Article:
The U.S. debate over pandemic unemployment benefits serves as archetypal cause and effect first, for how structural inequalities asphyxiate victims, and second, how forty-four million and rising unemployed plus over thirty million about to be evicted from their homes form a critical mass organizing opportunity to renegotiate. This second story, the overriding socioeconomic “elephant in the room” proves that demand for substandard compensated jobs without benefits is perfectly elastic: almost anything looks better except maybe outright death than employment hell on earth.
Tipping its hand, the White House attempted to whitewash intentions with a previously announced and roundly mocked for being so flagrantly out of touch, “Find Something New” advertising campaign (website & virtual roundtable). On cue and marching in the same direction, the Republican party wing of the U.S. Congress moved to weaken the sunsetting CARES Act rate of $600 per week, in force since last March, for those who, pre-EPE (Epicenter Pandemic Economy) were paid even less for full-time jobs.
The death knell is sounding. At the time of this writing, the U.S. Senate through its Republican majority first voted to lower the weekly benefit by one-third to $200, ideologically “unwilling to pour another $1 trillion into the economy”, holding that the outgoing benefit is a job aid “disincentive to returning to work because it exceeds regular wages for some workers” (New York Times), and then peremptorily adjourned last Thursday, July 30th, without legislatively solving anything (https://www.politico.com/news/2020/07/30/senate-gop-unemployment-extension-388170).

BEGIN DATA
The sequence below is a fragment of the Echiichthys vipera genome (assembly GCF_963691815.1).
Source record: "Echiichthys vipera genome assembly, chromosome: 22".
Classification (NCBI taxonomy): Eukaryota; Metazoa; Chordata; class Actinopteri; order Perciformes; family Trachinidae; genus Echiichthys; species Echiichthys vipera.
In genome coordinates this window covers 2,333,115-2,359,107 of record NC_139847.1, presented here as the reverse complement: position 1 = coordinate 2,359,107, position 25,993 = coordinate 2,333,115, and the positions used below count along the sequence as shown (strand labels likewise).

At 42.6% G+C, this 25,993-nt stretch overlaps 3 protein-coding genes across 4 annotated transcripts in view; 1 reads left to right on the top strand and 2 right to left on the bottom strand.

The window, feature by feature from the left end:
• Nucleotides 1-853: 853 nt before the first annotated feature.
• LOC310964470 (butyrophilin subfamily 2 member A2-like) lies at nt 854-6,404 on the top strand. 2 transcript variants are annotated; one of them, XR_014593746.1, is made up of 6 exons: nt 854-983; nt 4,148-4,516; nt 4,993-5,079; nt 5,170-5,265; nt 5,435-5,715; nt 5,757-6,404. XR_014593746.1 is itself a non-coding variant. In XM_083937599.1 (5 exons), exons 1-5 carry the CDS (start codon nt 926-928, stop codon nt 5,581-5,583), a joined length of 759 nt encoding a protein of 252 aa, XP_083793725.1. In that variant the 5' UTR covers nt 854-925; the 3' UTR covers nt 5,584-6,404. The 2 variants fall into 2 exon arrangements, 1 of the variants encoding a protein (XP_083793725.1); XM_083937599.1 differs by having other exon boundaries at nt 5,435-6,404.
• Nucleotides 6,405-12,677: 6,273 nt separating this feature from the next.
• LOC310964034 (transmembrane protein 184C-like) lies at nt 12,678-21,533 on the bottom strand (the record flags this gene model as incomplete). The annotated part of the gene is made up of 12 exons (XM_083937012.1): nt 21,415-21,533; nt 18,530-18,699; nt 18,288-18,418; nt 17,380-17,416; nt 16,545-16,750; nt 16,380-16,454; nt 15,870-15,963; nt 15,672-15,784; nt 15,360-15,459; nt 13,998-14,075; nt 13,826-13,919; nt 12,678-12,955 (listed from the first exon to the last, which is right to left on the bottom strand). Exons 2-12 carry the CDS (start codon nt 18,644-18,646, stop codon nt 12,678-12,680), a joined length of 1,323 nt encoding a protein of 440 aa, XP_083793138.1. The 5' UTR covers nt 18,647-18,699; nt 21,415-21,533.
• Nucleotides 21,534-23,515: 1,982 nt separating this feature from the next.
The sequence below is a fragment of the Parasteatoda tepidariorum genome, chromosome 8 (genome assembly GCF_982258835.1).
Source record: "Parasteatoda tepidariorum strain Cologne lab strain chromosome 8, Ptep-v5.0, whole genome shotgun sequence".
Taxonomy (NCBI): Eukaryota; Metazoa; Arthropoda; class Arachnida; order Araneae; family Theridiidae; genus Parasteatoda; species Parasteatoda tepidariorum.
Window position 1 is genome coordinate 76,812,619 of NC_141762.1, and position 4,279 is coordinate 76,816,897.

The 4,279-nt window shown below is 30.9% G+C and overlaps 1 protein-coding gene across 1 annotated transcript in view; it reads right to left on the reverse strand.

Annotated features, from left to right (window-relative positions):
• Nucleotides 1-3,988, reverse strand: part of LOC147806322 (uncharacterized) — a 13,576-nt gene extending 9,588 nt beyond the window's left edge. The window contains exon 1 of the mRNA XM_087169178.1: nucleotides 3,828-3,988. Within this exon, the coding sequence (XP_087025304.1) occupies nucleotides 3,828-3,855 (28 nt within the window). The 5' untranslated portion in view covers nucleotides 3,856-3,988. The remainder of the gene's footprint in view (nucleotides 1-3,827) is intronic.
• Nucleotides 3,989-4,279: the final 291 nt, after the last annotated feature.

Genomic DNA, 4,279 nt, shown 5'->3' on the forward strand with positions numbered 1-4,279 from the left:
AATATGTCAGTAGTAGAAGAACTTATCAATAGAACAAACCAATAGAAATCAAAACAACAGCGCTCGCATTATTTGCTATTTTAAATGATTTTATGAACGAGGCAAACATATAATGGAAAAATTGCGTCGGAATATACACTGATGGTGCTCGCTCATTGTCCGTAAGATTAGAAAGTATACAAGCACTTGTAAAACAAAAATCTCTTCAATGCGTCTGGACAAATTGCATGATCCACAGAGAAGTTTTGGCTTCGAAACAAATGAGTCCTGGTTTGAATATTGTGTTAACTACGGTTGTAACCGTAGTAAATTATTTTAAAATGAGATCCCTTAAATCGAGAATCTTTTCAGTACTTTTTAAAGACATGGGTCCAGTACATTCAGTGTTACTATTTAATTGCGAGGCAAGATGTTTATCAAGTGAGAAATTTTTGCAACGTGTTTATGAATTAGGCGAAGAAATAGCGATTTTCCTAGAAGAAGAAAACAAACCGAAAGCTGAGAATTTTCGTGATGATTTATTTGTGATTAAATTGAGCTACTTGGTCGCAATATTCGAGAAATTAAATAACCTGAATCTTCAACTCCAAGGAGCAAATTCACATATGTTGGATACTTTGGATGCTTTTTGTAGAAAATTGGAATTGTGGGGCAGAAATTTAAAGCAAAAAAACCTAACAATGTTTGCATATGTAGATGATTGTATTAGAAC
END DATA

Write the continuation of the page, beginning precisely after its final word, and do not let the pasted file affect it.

As a direct result, “more than 30 million unemployed Americans could see their incomes drop 50%–75%” (Axios), starting in early August. Even when new, even discounted crisis benefits recommence, precious time will be consumed by process changes responding to an ideological twitch but permanently disfiguring the lives of millions to face COVID-19, avoid food poverty and housing eviction simultaneously.
“Many congressional Republicans earnestly believe that the reason unemployment is high – in the middle of an uncontained pandemic that is killing 1,000 Americans a day – is that the excessive generosity of federal benefits has rendered the unemployed unwilling to work”. Back to the Reagan era “welfare queens” optic framing the “undeserving typically minority poor” based on the practice of cutting benefits to the most vulnerable, removing all life support especially in times of crises when such benefits are most visible and desperately needed. Core policy proscription of a bedrock conservative movement dedicated to “maximizing plutocratic prerogatives”.
This latest “austerity” kick-down, no matter how pathologically branded, will add meaningless marginal insult to maximum personal injury. The NY Times editorial board alerts that, “Ernie Tedeschi, an economist at Evercore ISI, a financial research firm, estimates that failing to resume the federal unemployment payments would cause a drop in consumer spending large enough to eliminate about 1.7 million jobs — roughly the magnitude of job losses during the recessions of the early 1990s and the early 2000s.” A poverty perfect storm lurking in the middle of climate hurricane season compounding a surging biomedical pandemic.